Not another mapping markup language!

Kingsley Idehen has again graciously given LinqToRdf some much needed link-love. He mentioned it in a post that was primarily concerned with the issues of mapping between the ontology, relational and object domains. His assertion is that LinqtoRdf, being an offshoot of an ORM related initiative, is reversing the natural order of mappings. He believes that in the world of ORM systems, the emphasis should be in mapping from the relational to the object domain.

I think that he has a point, but not for the reason he’s putting forward. I think that the natural direction of mapping stems from the relative richness of the domains being mapped. The impedence mismatch between the relational and object domains stems from (1) the implicitness of meaning in the relationships of relational systems and (2) the representation of relationships and (3) type mismatches.

If the object domain has great expressiveness and explicit meaning in relationships it has a ‘larger’ language than that expressible using relational databases. Relationships are still representable, but their meaning is implicit. For that reason you would have to confine your mappings to those that can be represented in the target (relational) domain. In that sense you get a priority inversion that forces the lowest common denominator language to control what gets mapped.

The same form of inversion occurs between the ontological and object domains, only this time it is the object domain that is the lowest common denominator. OWL is able to represent such things as restriction classes and multiple inheritance and sub-properties that are hard or impossible to represent in languages like C# or Java. When I heard of the RDF2RDB working group at the W3C, I suggested (to thunderous silence) that they direct their attentions to coming up with a general purpose mapping ontology that could be used for performing any kind of mapping.

I felt that it would have been extremely valuable to have a standard language for defining mappings. Just off the top of my head I can think of the following places where it would be useful:

  1. Object/Relational Mapping Systems (O/R or ORM)
  2. Ontology/Object Mappings (such as in LinqToRdf)
  3. Mashups (merging disparate data sources)
  4. Ontology Reconciliation – finding intersects between two sets of concepts
  5. Data cleansing
  6. General purpose data access layer automation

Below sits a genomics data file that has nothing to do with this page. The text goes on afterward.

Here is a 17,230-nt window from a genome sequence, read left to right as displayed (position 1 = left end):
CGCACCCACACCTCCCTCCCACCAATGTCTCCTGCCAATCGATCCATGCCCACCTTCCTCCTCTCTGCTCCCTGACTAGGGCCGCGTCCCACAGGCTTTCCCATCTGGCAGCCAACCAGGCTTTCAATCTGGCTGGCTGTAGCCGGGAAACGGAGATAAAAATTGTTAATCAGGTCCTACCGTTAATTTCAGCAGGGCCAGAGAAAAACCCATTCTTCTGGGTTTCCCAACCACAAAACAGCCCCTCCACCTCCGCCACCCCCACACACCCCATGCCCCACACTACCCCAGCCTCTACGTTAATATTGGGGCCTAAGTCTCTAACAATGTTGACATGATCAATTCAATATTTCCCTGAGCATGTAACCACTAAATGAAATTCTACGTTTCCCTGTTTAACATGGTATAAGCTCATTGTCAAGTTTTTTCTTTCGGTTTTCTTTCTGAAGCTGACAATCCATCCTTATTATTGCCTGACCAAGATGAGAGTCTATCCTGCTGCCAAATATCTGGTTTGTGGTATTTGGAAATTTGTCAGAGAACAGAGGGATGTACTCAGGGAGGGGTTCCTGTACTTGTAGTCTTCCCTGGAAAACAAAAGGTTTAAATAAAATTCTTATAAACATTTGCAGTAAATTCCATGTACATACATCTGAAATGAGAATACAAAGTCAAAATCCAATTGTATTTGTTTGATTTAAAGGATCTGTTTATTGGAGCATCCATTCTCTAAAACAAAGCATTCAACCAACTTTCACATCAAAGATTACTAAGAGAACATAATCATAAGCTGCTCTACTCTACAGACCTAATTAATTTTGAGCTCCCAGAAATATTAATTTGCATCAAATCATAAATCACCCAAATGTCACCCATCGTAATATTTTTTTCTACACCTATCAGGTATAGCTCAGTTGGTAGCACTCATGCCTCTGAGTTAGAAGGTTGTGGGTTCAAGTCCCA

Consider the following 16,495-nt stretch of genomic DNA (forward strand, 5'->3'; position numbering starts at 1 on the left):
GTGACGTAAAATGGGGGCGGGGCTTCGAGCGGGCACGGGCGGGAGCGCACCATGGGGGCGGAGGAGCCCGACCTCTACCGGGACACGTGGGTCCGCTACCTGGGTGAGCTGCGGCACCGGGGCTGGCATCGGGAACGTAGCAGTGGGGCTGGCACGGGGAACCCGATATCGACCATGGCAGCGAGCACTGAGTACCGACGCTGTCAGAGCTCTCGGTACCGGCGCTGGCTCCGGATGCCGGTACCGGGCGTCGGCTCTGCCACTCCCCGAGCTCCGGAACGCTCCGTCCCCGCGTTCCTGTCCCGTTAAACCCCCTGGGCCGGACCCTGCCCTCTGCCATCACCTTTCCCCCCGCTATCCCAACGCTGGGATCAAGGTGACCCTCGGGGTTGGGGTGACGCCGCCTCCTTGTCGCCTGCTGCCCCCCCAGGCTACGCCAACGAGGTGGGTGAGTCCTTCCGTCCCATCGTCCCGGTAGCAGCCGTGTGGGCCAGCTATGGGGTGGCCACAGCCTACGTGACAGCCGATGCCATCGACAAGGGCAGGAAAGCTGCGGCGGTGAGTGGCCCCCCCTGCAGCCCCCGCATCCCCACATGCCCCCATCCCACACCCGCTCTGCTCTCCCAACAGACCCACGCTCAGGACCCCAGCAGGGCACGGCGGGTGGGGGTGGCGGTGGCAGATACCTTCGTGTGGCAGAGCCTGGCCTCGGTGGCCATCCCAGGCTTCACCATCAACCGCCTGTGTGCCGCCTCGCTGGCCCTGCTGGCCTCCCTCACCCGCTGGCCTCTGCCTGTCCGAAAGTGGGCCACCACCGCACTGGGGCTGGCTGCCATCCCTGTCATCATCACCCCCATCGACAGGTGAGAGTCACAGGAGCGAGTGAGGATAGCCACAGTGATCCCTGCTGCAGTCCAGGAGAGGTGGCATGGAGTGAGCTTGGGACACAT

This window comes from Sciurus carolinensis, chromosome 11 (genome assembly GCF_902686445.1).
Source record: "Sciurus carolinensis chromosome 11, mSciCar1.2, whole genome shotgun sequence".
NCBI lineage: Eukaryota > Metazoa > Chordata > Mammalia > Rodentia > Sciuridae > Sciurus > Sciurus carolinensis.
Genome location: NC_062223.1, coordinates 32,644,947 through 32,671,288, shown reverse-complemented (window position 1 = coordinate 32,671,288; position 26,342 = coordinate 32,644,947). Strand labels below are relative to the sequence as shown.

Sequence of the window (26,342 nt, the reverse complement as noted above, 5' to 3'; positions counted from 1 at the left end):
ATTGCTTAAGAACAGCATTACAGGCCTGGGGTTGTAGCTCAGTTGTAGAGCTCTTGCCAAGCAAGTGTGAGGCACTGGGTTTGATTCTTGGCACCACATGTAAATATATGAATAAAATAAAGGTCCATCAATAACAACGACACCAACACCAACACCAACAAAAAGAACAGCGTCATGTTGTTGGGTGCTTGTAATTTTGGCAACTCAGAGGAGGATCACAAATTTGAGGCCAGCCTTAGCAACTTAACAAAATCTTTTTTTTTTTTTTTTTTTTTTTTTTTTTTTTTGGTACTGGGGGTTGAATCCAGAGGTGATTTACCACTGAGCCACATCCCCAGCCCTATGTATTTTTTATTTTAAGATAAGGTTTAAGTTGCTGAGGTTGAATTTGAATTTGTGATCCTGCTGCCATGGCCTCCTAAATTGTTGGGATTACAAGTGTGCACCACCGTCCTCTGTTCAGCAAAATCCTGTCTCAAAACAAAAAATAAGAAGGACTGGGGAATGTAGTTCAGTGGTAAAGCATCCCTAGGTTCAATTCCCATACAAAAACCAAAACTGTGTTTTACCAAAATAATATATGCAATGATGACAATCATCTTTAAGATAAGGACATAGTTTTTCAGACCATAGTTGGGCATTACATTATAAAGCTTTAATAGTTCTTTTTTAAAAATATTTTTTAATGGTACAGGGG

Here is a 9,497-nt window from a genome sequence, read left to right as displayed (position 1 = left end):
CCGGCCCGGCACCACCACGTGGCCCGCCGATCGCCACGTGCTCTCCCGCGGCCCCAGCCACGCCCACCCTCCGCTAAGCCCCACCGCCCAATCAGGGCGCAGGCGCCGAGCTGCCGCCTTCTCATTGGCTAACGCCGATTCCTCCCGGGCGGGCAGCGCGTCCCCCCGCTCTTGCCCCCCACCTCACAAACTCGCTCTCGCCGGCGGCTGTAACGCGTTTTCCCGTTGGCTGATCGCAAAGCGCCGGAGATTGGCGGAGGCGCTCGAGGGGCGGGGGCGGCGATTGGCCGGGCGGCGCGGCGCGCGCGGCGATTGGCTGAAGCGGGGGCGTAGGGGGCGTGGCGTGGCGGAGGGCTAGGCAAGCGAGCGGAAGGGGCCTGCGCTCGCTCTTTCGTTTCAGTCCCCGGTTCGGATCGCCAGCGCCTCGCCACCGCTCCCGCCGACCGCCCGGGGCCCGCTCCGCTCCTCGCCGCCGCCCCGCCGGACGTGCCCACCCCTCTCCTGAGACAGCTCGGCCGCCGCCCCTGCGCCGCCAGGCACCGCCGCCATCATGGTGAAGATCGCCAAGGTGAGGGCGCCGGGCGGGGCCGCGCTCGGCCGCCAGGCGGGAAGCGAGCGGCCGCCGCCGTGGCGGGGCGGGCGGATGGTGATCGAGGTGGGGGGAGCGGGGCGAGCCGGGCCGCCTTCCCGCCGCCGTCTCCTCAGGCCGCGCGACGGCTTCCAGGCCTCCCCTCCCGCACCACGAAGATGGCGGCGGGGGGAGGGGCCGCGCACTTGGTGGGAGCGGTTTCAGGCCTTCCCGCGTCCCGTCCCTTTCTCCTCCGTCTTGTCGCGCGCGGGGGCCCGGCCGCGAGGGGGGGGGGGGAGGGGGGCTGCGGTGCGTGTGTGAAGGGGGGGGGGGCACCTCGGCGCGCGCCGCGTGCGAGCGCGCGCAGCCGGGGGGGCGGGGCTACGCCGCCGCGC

7. Data export systems
  8. Synchronization Systems (i.e. keeping systems like CRM and AD in sync)
  9. mapping objects/tables onto UIs
  10. etc

You can see that most of these are perennial real-world problems that programmers are ALWAYS having to contend with. Having a standard language (and API?) would really help with all of these cases.

I think such an ontology would be a nice addition to OWL or RDF Schema, allowing a much richer definition of equivalence between classes (or groups or parts of classes). Right now one can define a one-to-one relationship using the owl:equivalentClass property. It’s easy to imagine that two ontology designers might approach a domain from such orthogonal directions that they find it hard to define any conceptual overlap between entities in their ontologies. A much more complex language is required to allow the reconciliation of widely divergent models.

I understand that by focusing their attentions on a single domain they increase their chances of success, but what the world needs from an organization like the W3C is the kind of abstract thinking that gave rise to RDF, not another mapping markup language!


Here’s a nice picture of how LinqToRdf interacts with Virtuoso (thanks to Kingsley’s blog).

How LINQ uses LinqToRdf to talk to SPARQL stores

How LINQ uses LinqToRdf to talk to SPARQL stores

About these ads

3 comments

  1. My reasons for reversing the order are actualy quite historic. Enterprise Object Frameworks (EOF) from NeXT (now part of Apple) was one of the earliest attempts of Object and Relational DBMS realm meshing, the goal was to create a “Concrete Conceptual Model” as the focal point of the MVC pattern to which EOF was bound courtesy of its proximity to Objective-C.

    Unfortunately, as the concepts of EOF spread into the broader market, the focus on Objects and then to RDBMS storage, due to expressivity power from the Object side dominated technology evolution.

    OWL, RDFS, and RDF collectively provide technology that now enable us to step back and invert the model such that we leverage the expressivity of OWL (in particular) when constructing “Concrete Conceptual Models” from existing data that resides in RDBMS engines.

    If you are able to take a close look at Virtuoso and its SPASQL (SPARQL inside SQL) based Meta Schema Language, you will see that we provide very deep and poweful expressivity as a natural component of the Mapping language.

    We want to work with rich data objects that are inter-connected via HTTP (the Web) and by doing so we arrive back at EOF (or more recently Entity Frameworks from Microsoft) without platform lock-in at the OS, programming language, framewok, or DBMS levels.

    Links:
    1. http://virtuoso.openlinksw.com/presentations/Virtuoso_RDF_Views/Virtuoso_RDF_Views_1.html

    Note: if you get the OpenLink Data Explorer (http://ode.openlinksw.com) for Firefox and look at the presentation above (or other Web information resources) you will also see where I am coming from with additional clarity re. Web as the new “Concrete Conceptual Model” substrate for interlinked data objects (Linked Data).

    LINQ and what I am trying to unveil are one of the most potent technology combos the industry has seen in a long time (since EOF which was powerful albeit land locked. Remember the Web was invented on a NeXT black box).

Comments are closed.